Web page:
A climate for climbers

THE holly and the ivy/ When they are both full grown/ Of all the trees that are in the wood/ The holly bears the crown...

THE holly and the ivy/ When they are both full grown/ Of all the trees that are in the wood/ The holly bears the crown...

At carol-time, when holly and ivy hen? the only green leaves in the wood, it is actually the ivy that more often bears the crown - if the big, straggly mop it can make in the top of a tree actually deserves the term. How different from the "short, well-trimmed skirt of ivy", at the base of the trunk, which is how Dr Risteard Mulcahy would prefer to see this wayward Irish climber.

A year or so ago in this column I was provoked by an American visitor who complained of the "ugly, disfiguring, parasitic, ivy-like plant" that was running rampant in our trees, "causing once-lovely landscapes to appear grotesque and uncared for".

"Hederaphobia," as I wrote then, "has sustained a good many native Irish newspaper letter-writers well into their old age." Ivy-clad trees and ruins, I suggested, were not only wildlife-friendly, but distinctive of the Irish landscape - part, as it were, of what we are.


Now arrives a counterblast from a man who, as is bound to be said by someone, has a heartfelt interest in the matter. Dr Mulcahy, retired now from a career in cardiology, has had woodlands of his own in Co Wicklow since 1974, and in them, one feels sure, any "infestation" of ivy has promptly has its arteries nicked.

He has written a slim book, For Love Of Trees, most of it concerned with his deep conviction that trees and hedgerows are damaged by excessive ivy growth. He is scrupulously fair to differing views, as befits a man of science, and calls, ultimately, for research to resolve the matter.

"The notion that ivy kills the tree it grows on," says the Cambridge botanist Oliver Rackham, in his magisterial Trees And Woodland, "can be traced all the way back to Theophrastus in the fourth century BC, without anyone stopping to think whether it can be true!"

Dr Mulcahy certainly thinks it's true that ivy cripples and deforms trees grossly and leads to their "premature death". He offers photographs in evidence, in which ivy is presented as a funereal, leprous growth: "Note the paucity of lateral branches and of peripheral twigs, and the gross impairment of the tree's canopy.

Ivy may be important for bird life, he acknowledges, "but birds could be cared for at least as well by other means". A look at the pages on diet in Eric Simms's monograph on British Thrushes might disabuse him of the belief that "ivy berries do not occupy a favoured in the avian cuisine". All kinds of birds eat ivy berries when there's nothing around they like better, and the pine martens in the Burren do so too. The late-season nectar of ivy flowers is also valued by insects such as hoverflies, which might find fewer alternatives.

The Irish climate is clearly unusually favourable to the growth of ivy: indeed, the plant is unstoppable. Its ubiquity, so thoroughly documented by Dr Mulcahy, has laced it deeply, over many thousands of years, into the ecosystems of Ireland's cliffs and field-walls, hedgerows and woodlands. Its shade, shelter, evergreenness, water-shedding leaves, interior microclimate, its prolific nectar and berries, all figure in an ecological network of subtle benefit to many different kinds of organism, from spiders and snails to mites and moths.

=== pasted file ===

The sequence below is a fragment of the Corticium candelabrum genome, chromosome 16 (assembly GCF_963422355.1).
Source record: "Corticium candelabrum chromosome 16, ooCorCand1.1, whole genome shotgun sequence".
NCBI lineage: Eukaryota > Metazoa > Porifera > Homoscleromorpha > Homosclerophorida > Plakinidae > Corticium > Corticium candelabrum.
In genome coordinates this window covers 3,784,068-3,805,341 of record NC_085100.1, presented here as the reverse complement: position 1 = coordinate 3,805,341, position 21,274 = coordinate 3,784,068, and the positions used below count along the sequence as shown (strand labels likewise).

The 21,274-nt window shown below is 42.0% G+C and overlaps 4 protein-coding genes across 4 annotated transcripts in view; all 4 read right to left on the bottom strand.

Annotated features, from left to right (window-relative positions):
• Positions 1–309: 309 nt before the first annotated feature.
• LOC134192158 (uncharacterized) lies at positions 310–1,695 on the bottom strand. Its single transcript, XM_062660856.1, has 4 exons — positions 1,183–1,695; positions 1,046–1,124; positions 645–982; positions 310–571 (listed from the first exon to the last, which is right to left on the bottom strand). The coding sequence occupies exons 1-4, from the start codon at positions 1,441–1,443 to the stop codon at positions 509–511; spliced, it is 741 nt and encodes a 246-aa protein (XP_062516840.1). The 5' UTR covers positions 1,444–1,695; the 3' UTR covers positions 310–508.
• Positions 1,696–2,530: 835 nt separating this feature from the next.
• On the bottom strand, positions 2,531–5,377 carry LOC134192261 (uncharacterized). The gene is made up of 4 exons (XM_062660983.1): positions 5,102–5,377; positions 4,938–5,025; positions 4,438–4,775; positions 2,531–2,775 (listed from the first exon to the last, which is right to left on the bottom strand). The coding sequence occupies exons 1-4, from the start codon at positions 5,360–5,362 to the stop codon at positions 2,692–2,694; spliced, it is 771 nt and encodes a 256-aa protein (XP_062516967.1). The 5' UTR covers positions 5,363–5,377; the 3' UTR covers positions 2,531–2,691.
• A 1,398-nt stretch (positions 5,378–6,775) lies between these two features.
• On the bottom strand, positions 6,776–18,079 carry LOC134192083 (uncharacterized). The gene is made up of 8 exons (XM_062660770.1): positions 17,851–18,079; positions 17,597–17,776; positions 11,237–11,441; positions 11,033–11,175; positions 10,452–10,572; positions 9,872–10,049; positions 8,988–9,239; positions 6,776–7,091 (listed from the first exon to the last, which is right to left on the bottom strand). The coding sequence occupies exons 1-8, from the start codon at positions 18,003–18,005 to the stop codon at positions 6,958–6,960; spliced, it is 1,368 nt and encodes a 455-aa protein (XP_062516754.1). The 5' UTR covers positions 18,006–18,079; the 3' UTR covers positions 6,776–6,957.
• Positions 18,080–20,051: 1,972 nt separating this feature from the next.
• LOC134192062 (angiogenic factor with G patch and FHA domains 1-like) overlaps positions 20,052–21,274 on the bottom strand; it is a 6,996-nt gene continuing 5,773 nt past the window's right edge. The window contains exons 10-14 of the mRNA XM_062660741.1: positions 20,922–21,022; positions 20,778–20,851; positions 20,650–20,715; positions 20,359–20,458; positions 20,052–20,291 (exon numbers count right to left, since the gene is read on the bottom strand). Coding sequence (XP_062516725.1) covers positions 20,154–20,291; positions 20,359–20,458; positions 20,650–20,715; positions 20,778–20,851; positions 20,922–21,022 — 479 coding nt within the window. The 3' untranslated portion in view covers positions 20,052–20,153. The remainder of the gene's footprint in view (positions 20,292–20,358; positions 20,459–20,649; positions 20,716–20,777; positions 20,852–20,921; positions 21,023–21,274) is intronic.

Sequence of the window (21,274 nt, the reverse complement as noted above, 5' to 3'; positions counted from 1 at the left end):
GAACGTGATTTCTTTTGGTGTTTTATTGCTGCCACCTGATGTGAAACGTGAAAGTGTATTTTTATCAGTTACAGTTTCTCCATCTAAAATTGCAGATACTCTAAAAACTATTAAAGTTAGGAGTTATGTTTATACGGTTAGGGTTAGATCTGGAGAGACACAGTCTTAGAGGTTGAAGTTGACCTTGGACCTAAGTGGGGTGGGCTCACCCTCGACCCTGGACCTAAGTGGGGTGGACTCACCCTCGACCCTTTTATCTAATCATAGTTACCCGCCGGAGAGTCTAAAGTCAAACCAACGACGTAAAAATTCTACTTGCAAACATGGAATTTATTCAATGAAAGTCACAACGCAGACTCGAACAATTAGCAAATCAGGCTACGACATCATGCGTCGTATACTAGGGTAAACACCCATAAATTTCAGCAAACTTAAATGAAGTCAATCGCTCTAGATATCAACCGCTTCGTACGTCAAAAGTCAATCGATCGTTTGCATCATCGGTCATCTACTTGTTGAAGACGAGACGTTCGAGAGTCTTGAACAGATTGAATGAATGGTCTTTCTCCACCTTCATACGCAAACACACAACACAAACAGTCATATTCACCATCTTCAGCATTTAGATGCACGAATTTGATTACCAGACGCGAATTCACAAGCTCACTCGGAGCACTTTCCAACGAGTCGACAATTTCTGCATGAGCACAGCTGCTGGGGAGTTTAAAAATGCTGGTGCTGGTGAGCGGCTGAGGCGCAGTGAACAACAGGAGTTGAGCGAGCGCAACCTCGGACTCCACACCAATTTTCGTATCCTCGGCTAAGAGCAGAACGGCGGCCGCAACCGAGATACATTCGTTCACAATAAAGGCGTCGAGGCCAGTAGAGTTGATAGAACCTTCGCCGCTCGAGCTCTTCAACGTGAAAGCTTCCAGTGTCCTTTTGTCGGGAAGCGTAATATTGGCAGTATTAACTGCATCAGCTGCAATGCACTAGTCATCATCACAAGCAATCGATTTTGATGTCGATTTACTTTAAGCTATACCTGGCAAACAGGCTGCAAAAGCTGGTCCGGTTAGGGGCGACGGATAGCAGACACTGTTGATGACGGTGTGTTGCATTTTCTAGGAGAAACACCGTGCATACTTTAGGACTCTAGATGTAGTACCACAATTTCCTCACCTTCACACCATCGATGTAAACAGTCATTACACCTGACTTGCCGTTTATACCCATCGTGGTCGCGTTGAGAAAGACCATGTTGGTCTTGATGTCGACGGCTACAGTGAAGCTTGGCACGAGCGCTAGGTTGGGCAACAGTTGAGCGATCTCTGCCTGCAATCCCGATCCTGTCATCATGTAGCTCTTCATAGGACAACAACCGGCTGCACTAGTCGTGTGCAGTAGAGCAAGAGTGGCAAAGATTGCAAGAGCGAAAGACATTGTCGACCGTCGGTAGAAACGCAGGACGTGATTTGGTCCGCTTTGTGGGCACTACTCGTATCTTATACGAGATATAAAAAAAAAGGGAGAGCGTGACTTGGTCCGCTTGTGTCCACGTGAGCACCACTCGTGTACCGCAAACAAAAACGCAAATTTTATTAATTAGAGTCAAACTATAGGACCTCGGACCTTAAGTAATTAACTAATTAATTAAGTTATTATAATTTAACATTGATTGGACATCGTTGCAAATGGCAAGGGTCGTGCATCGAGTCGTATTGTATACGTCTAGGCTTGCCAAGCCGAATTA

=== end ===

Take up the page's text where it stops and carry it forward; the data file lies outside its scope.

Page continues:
Oliver Rackham, in his History Of The Countryside, tells of finding, on a lake island in Co Offaly, "an extraordinary wood of great ancient oaks, hung with ancient ivies (one ivy trunk is thicker than a fat man) ..." So some trees and ivy can flourish together for centuries.

Some other trees do not get on so well: they may, indeed, lose the perfect shape and symmetry all lovers of trees admire. Some may be blown down because the ivy in their high branches catches the winter storms. Others, including some hedgerow hawthorns, may become choked by the competing leaves, and may, indeed, "die prematurely".

But so what? That's what happens 0 this island at this particular point between Ice Ages. A fallen tree, covered with ivy, will rot down gradually, making a splendid habitat for ferns, mosses, liverworts and fungi, not to mention a whole army of insects that live in rotting trees and nowhere else (and the ivy, meanwhile, will live on).

OF course a great oak without ivy, its branches spreading nobly, the winter sun catching the texture of its bark, looks a lot more attractive than one muffled up in fuzzy evergreen - the pictures in Dr Mulcahy's book make the point very well. If it's your oak tree, by all means keep the ivy within bounds. But don't go worrying about all the other trees in Ireland, tormented by every shaggy shape across the land - it's bad for the heart.

May I wish Risteard Mulcahy - and all my readers - a very happy Christmas.

Michael Viney

Michael Viney

The late Michael Viney was an Times contributor, broadcaster, film-maker and natural-history author